Allow me to be so bold as to answer for the majority:
- Not very.
- Not at all.
Now, this is not an indictment on the companies we work or worked at. When you know better, you do better, but how can companies do better when they aren’t aware of the well of potential that is being left untapped? For years, the goal has been to move the needle on business results: How is the business growing? Are you retaining clients – why or why not? How is productivity being maximized?
These questions are missing one very important factor: Learner buy-in. All these questions – all very important! – are focused on the business. What about Eric, in the Sales Team – why should he care?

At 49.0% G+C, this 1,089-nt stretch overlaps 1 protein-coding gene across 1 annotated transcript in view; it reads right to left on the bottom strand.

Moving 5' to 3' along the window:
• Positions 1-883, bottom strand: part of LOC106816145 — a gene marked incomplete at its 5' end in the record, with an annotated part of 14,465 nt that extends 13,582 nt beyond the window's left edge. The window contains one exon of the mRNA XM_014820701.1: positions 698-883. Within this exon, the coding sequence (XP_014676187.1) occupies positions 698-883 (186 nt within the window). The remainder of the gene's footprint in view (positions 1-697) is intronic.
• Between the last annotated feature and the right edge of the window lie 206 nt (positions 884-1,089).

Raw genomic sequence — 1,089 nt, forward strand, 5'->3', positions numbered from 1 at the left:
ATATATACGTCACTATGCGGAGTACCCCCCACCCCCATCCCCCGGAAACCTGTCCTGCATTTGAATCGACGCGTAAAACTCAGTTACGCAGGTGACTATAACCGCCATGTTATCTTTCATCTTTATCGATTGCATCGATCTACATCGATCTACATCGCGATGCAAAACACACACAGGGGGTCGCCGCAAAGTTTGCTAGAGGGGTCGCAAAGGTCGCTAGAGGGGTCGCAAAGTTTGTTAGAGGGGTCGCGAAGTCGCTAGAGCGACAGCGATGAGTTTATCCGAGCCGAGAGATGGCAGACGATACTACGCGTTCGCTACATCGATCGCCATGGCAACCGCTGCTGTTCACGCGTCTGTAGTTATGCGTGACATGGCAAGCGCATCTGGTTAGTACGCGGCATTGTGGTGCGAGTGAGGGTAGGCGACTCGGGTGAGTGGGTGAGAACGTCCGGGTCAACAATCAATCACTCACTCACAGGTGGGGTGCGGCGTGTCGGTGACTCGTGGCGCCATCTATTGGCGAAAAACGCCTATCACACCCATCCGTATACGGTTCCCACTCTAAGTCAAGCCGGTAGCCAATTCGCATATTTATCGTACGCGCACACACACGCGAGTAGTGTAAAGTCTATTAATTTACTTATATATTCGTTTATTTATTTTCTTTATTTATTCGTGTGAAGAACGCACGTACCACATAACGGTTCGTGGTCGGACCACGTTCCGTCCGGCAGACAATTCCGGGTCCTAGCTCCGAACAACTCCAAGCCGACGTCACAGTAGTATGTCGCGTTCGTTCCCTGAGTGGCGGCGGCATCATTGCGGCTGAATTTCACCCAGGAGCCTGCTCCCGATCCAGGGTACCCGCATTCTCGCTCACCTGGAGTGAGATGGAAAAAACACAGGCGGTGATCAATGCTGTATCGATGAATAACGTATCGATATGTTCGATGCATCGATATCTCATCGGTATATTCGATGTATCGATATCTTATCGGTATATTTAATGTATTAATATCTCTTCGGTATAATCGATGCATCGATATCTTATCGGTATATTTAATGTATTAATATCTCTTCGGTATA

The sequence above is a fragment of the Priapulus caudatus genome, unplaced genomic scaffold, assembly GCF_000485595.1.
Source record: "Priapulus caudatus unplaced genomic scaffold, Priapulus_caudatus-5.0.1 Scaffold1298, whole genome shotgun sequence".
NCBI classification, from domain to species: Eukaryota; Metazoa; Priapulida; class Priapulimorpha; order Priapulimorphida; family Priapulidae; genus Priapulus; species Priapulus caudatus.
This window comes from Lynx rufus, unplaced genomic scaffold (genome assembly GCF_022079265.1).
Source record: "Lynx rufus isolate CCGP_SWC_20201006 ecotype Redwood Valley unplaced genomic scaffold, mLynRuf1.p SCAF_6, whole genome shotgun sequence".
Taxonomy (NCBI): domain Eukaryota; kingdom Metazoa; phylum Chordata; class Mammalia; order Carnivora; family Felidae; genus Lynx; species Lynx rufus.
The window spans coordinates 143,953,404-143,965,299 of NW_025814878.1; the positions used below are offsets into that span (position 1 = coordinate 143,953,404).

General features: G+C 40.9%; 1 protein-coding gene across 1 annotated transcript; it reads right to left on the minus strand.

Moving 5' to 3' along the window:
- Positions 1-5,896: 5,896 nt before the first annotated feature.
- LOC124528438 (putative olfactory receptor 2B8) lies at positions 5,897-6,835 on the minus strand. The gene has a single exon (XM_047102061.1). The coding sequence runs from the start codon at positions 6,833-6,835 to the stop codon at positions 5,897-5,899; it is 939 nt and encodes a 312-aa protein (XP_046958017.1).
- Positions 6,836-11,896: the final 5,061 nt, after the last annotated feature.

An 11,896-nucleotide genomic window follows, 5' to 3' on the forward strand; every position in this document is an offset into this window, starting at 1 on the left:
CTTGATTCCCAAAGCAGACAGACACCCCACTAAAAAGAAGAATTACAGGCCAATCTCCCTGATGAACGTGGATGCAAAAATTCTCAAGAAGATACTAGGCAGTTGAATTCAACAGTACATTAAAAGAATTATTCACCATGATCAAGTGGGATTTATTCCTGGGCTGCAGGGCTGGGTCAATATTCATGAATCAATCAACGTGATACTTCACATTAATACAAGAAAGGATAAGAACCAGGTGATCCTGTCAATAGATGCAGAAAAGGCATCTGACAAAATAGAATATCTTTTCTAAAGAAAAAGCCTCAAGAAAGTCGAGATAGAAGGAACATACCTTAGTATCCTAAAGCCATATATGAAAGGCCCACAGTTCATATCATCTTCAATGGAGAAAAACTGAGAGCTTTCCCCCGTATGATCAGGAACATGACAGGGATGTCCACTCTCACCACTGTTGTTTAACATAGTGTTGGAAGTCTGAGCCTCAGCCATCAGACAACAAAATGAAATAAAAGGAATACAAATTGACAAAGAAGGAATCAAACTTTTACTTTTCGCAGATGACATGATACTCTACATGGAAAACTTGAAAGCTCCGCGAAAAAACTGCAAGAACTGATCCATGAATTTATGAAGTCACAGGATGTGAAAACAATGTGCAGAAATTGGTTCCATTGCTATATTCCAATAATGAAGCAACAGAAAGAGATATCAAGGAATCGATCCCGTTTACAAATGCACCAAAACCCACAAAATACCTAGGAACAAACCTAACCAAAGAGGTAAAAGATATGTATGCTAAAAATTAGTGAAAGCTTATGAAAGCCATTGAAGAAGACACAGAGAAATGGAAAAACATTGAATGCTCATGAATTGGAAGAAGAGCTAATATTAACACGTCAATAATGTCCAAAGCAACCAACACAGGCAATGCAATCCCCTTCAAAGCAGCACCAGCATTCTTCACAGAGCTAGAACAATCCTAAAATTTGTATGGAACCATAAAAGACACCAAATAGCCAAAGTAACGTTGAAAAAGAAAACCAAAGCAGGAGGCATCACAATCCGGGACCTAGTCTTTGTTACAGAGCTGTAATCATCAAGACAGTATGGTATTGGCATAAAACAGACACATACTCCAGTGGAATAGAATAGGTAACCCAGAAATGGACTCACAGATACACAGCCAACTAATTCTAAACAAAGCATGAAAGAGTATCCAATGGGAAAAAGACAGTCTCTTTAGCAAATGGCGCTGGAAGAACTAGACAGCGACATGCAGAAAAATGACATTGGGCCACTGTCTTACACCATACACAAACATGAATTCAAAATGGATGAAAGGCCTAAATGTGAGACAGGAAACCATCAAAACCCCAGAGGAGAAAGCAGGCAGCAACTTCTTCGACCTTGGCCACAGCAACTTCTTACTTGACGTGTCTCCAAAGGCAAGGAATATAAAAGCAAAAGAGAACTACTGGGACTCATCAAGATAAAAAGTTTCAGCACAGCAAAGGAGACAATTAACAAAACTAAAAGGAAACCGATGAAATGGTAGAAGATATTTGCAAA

At Curious Lion, we’re all about asking questions and exploring the answers. But for us, it’s about asking the right questions. We want to help Eric understand how he is contributing to all of those things. We focus on getting learners into the driving seat – of their roles and their learning.
The Curious Lion learner is enabled, and that is their superpower.
So, not only do we customize every learning experience in the sense of the course structure; we also design each experience to speak to the individual learner. Which brings me to my gripe with the concept of “If it ain’t broke, don’t fix it”.
3. Traditional? No, Thanks!
Tradition? Who’s she?
Over here, at Curious Lion, I had to make a major (no, really) mindshift in how I thought about the way I design learning experiences, and subsequently how they are delivered.